Brian was up for another hike, so we made plans to meet at our usual 285 parking spot of Meyer Ranch. Getting to the Silverheels TH is quite simple. From Denver follow 285 South till you are just outside of Fairplay, turn north onto 6th Street. The sign for Fairplay will be just beyond this road so if you drive past the sign you will be taking a longer route to the TH. Once on 6th Street follow it to Bogue Street and take a right (north), this turns into Beaver Lane which in time turns into Beaver Creek Road. Follow this road till you see a sign on the right side of the road directing you to the Beaver Creek NF Access. Where this sign is, is the winter TH…no thanks! This is FS659 now; a few miles up the road you will pass the non-existent camp of Beaver Creek. Your almost there, there was no sign for the FS184 road, but there was a sign for FS183 so just go up to the next road heading to the East. The TH elevation should be 10,740ft so double check that and there will be a pretty good creek crossing. We parked here in an old makeshift campsite next to the creek. A high clearance 4X4 would have no issue crossing the creek and driving the first mile of road. Looking back it would have been nice to bring my truck, but we survived the extra 2 miles of hiking without issue. After crossing the creek there will be an immediate Y junction, take the road heading up the hill to the NE. Follow this road for about 1 mile till there is a clearly visible closed road on the left or north side of FS184. This is considered the 4X4 parking and will cut the distance of the entire trip by about 2 miles if you have a worthy vehicle.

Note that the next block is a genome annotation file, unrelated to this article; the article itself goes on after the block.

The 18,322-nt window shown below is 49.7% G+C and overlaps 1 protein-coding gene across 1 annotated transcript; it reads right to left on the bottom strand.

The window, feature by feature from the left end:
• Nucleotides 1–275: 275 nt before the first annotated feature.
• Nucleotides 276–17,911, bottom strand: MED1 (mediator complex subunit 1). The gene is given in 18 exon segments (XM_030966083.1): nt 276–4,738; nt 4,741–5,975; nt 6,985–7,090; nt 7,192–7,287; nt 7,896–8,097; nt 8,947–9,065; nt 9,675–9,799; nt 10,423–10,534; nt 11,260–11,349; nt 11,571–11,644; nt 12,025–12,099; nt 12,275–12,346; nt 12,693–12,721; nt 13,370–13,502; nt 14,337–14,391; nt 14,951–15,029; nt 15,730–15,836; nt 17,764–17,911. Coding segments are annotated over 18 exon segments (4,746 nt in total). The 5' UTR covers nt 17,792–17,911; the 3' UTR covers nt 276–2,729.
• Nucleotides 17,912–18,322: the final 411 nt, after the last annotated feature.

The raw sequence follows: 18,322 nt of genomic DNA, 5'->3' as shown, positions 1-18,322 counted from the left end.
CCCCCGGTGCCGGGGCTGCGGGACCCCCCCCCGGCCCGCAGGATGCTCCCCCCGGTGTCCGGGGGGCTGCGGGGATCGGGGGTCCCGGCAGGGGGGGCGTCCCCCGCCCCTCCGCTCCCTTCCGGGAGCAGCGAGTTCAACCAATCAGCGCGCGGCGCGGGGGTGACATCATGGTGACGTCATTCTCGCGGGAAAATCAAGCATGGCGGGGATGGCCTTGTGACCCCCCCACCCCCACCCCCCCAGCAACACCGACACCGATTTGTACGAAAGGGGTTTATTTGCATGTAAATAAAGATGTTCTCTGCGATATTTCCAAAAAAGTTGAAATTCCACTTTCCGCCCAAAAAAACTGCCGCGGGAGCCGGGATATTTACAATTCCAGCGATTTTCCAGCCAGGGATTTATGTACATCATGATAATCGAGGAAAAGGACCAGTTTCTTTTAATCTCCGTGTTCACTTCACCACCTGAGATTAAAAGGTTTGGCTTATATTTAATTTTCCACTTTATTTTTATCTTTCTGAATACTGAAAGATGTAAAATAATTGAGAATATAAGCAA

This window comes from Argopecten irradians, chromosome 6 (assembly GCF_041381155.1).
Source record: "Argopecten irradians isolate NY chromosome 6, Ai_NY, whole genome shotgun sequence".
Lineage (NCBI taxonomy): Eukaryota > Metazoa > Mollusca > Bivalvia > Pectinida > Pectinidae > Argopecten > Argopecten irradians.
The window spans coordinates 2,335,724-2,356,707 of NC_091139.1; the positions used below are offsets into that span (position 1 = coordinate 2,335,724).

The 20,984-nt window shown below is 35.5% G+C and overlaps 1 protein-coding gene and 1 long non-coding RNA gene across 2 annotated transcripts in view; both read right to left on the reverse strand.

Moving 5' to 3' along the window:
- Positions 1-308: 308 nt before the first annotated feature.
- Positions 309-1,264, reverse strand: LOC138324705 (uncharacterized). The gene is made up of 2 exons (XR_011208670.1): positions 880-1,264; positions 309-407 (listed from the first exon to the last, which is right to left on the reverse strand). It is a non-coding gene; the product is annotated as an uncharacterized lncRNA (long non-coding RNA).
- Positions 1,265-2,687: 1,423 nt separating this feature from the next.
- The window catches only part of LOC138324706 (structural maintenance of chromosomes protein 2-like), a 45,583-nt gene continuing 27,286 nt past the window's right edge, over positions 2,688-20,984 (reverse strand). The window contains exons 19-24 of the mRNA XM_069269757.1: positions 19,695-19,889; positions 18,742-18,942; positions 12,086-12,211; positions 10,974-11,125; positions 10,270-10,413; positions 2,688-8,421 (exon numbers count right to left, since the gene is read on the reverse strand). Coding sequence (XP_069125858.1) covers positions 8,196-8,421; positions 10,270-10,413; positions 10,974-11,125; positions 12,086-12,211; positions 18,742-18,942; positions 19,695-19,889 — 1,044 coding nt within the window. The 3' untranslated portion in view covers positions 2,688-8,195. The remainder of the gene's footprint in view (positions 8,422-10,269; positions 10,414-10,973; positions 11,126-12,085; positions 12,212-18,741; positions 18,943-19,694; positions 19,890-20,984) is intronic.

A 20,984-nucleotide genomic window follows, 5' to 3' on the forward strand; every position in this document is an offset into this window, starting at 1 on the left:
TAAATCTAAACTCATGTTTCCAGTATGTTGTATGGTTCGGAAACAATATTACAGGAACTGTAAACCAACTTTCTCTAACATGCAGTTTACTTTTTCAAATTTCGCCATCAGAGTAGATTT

|Big Bull Elk|
As I was saying previously, we did not have the luxury of a 4X4 vehicle so we made the hike from the main road. It went by pretty quick, but I did get devoured my plenty of mosquitos early on. We actually had quite a late start since the weather forecast was good, so we didn’t step on the trail till about 8am. The first mile only gains about 400 vertical feet so it’s pretty mellow, a mountain bike would be perfect. If biking was your thing, you could easily bike nearly 3 miles each way along this route.
|The Herd on the Ridge|
After taking the closed road elevation starts gaining rapidly. The nice thing if you like geology is that this section goes right through what appears to be the Morrison Formation. There are a lot of good rocks specimens to look at in order to keep you mind occupied on the steep of the road. It doesn’t last too long and eventually connects up with a much better road. After looking at Google Earth, it appears the road you connect to is the same FS184, but that is a guestimation based on satellite imagery, nothing concrete. From here the road is really mellow till you hit the base of PT 12,282. From there the road is gone and there are some trail and some off trail hiking to be had. I considered this a class 2 climb since we were off trail more than on, but it is a very easy route just sticking to the south ridge.